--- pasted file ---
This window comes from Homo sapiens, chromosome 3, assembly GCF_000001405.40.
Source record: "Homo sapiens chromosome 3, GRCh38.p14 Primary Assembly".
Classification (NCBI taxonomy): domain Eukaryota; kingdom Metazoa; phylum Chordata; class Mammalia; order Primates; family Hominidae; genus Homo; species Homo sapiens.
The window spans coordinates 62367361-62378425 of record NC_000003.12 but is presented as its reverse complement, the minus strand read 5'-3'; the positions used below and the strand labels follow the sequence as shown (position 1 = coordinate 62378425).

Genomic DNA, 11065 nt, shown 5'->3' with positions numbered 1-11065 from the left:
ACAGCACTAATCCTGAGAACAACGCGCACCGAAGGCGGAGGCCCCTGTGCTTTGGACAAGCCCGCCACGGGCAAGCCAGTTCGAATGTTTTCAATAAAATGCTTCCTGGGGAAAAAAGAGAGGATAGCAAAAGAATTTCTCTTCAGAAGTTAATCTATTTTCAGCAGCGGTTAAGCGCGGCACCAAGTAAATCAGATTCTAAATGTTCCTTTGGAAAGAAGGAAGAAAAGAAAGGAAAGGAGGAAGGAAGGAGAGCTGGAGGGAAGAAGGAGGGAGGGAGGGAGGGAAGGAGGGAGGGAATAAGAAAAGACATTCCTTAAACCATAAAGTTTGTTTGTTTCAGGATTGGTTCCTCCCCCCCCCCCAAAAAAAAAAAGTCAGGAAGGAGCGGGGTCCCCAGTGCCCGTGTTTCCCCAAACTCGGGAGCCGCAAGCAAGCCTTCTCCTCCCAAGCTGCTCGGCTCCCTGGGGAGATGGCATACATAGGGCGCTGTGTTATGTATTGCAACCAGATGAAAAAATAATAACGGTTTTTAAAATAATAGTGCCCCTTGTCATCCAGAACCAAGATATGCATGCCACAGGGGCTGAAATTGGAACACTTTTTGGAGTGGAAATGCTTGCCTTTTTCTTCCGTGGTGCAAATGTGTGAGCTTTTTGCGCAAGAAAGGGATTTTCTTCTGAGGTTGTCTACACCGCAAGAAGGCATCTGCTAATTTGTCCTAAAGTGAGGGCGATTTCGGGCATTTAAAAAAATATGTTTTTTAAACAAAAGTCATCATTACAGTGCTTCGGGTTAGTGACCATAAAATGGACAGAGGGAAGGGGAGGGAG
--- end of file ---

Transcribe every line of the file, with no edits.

This window comes from Homo sapiens, chromosome 3, assembly GCF_000001405.40.
Source record: "Homo sapiens chromosome 3, GRCh38.p14 Primary Assembly".
Classification (NCBI taxonomy): domain Eukaryota; kingdom Metazoa; phylum Chordata; class Mammalia; order Primates; family Hominidae; genus Homo; species Homo sapiens.
The window spans coordinates 62367361-62378425 of record NC_000003.12 but is presented as its reverse complement, the minus strand read 5'-3'; the positions used below and the strand labels follow the sequence as shown (position 1 = coordinate 62378425).

Genomic DNA, 11065 nt, shown 5'->3' with positions numbered 1-11065 from the left:
ACAGCACTAATCCTGAGAACAACGCGCACCGAAGGCGGAGGCCCCTGTGCTTTGGACAAGCCCGCCACGGGCAAGCCAGTTCGAATGTTTTCAATAAAATGCTTCCTGGGGAAAAAAGAGAGGATAGCAAAAGAATTTCTCTTCAGAAGTTAATCTATTTTCAGCAGCGGTTAAGCGCGGCACCAAGTAAATCAGATTCTAAATGTTCCTTTGGAAAGAAGGAAGAAAAGAAAGGAAAGGAGGAAGGAAGGAGAGCTGGAGGGAAGAAGGAGGGAGGGAGGGAGGGAAGGAGGGAGGGAATAAGAAAAGACATTCCTTAAACCATAAAGTTTGTTTGTTTCAGGATTGGTTCCTCCCCCCCCCCCAAAAAAAAAAAGTCAGGAAGGAGCGGGGTCCCCAGTGCCCGTGTTTCCCCAAACTCGGGAGCCGCAAGCAAGCCTTCTCCTCCCAAGCTGCTCGGCTCCCTGGGGAGATGGCATACATAGGGCGCTGTGTTATGTATTGCAACCAGATGAAAAAATAATAACGGTTTTTAAAATAATAGTGCCCCTTGTCATCCAGAACCAAGATATGCATGCCACAGGGGCTGAAATTGGAACACTTTTTGGAGTGGAAATGCTTGCCTTTTTCTTCCGTGGTGCAAATGTGTGAGCTTTTTGCGCAAGAAAGGGATTTTCTTCTGAGGTTGTCTACACCGCAAGAAGGCATCTGCTAATTTGTCCTAAAGTGAGGGCGATTTCGGGCATTTAAAAAAATATGTTTTTTAAACAAAAGTCATCATTACAGTGCTTCGGGTTAGTGACCATAAAATGGACAGAGGGAAGGGGAGGGAG